What happens when insurers don’t cover the new ObamaCare drugs?

What if your insurance company doesn’t offer a drug that you want to take?

That could cost you thousands of dollars in medical bills.

A growing number of insurers are offering their own drugs that can be used to treat certain conditions without needing to pay for the medications themselves.

Many insurers are also offering cheaper versions of some of the drugs on the ObamaCare marketplace.

The discounts can help insurers cover more of the cost of drugs that are no longer covered by insurance, and they’re generally much cheaper than generic versions that are covered by other insurers.

The cost of the discount varies by insurance company, but it can range from as low as $20 for a single drug to as high as $800 for a three-drug regimen.

Insurers are not required to offer discounts, but they have begun to offer some discounts in recent months.

“It’s really important that we don’t take this to the next level, that we make sure we’re not going to go to the point where we have to turn away people,” said Sen. Lisa Murkowski, R-Alaska.

The Senate health committee on Wednesday released a report that said insurers have begun offering some discounts, which include some of their cheaper drugs that they don’t currently cover.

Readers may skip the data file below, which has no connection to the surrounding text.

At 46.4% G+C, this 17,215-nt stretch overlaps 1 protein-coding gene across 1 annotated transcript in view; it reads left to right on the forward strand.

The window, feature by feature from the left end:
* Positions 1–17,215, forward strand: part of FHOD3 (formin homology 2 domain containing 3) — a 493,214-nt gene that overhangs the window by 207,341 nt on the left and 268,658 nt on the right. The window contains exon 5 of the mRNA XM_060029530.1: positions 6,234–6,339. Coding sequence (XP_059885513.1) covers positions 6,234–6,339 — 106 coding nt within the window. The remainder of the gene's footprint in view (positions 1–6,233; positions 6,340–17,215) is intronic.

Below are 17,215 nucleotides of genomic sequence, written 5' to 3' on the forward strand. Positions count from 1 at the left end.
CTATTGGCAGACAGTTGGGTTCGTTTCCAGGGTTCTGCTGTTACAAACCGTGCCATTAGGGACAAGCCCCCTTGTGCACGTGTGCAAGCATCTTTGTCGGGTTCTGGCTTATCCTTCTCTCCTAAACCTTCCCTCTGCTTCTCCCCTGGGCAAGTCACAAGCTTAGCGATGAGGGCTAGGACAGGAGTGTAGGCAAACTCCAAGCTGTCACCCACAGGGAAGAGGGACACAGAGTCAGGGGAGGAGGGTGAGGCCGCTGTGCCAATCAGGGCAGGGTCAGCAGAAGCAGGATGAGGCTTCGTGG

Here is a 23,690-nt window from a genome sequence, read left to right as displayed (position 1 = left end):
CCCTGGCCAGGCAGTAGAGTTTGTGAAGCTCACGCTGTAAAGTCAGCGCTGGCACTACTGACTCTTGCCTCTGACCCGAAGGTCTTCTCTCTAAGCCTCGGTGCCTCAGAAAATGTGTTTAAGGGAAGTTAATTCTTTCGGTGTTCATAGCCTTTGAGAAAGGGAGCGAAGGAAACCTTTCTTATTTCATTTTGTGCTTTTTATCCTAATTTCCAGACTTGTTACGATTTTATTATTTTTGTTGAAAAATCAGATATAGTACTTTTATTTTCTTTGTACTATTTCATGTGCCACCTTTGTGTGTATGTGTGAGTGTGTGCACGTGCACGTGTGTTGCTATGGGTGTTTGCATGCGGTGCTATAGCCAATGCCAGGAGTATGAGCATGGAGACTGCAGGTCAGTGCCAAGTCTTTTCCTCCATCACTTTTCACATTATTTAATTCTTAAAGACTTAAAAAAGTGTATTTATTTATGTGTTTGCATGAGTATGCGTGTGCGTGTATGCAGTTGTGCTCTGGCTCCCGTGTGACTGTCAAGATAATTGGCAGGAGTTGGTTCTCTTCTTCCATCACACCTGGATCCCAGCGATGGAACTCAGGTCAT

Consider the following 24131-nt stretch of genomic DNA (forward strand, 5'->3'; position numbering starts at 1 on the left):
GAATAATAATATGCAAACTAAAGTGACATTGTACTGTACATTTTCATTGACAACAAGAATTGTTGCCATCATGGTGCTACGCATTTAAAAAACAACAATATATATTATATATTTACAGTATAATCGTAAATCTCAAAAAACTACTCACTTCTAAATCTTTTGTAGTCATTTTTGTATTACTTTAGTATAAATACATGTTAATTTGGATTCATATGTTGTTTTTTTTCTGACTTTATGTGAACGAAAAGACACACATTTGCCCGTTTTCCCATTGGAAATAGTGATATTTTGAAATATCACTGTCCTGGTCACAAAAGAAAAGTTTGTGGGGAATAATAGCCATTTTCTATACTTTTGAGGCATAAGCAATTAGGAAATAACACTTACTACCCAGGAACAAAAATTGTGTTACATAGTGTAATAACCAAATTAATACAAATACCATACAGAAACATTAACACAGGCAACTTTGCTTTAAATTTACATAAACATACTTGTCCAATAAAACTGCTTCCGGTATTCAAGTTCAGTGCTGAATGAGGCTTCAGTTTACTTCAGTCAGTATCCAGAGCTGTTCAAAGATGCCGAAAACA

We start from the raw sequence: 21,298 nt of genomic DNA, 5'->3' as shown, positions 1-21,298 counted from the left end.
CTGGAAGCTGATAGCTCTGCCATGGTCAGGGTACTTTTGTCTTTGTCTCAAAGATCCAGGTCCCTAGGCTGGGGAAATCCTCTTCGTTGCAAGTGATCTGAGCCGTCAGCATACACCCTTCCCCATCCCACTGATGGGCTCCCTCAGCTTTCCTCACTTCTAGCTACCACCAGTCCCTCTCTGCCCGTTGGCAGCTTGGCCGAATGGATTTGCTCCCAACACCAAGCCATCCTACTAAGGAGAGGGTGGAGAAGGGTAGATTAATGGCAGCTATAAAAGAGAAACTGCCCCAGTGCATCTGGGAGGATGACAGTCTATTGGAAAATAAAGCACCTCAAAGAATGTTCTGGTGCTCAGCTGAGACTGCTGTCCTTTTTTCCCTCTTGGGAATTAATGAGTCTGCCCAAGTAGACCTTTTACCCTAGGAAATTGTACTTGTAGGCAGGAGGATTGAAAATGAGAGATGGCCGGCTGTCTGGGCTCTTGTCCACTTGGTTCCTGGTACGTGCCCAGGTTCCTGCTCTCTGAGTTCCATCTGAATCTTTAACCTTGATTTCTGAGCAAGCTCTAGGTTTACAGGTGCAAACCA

In the report, the panel found that some insurers are charging as little as $80 for a generic version of a drug for people with severe or chronic conditions, as low of as $300 for a six-month regimen.

Some insurers are asking their enrollees to pay $50 for a one-year drug plan for a two-drug combo.

And some are asking people to pay as much as $400 for a four-drug plan, which includes a three drugs, for a seven-drug combination.

Insurers are also paying out of pocket for patients who choose to pay more for their prescription drugs, even though some insurers have offered discounts in the past.

Insurer discounts for some ObamaCare drugs can range as low at as $10 a month for a short-acting medication, or as high at as much $150 a month if the patient is under 65.

Insurer discounts have helped insurers keep their ObamaCare plans open, and the number of people who have insurance through an insurer has increased significantly in recent years.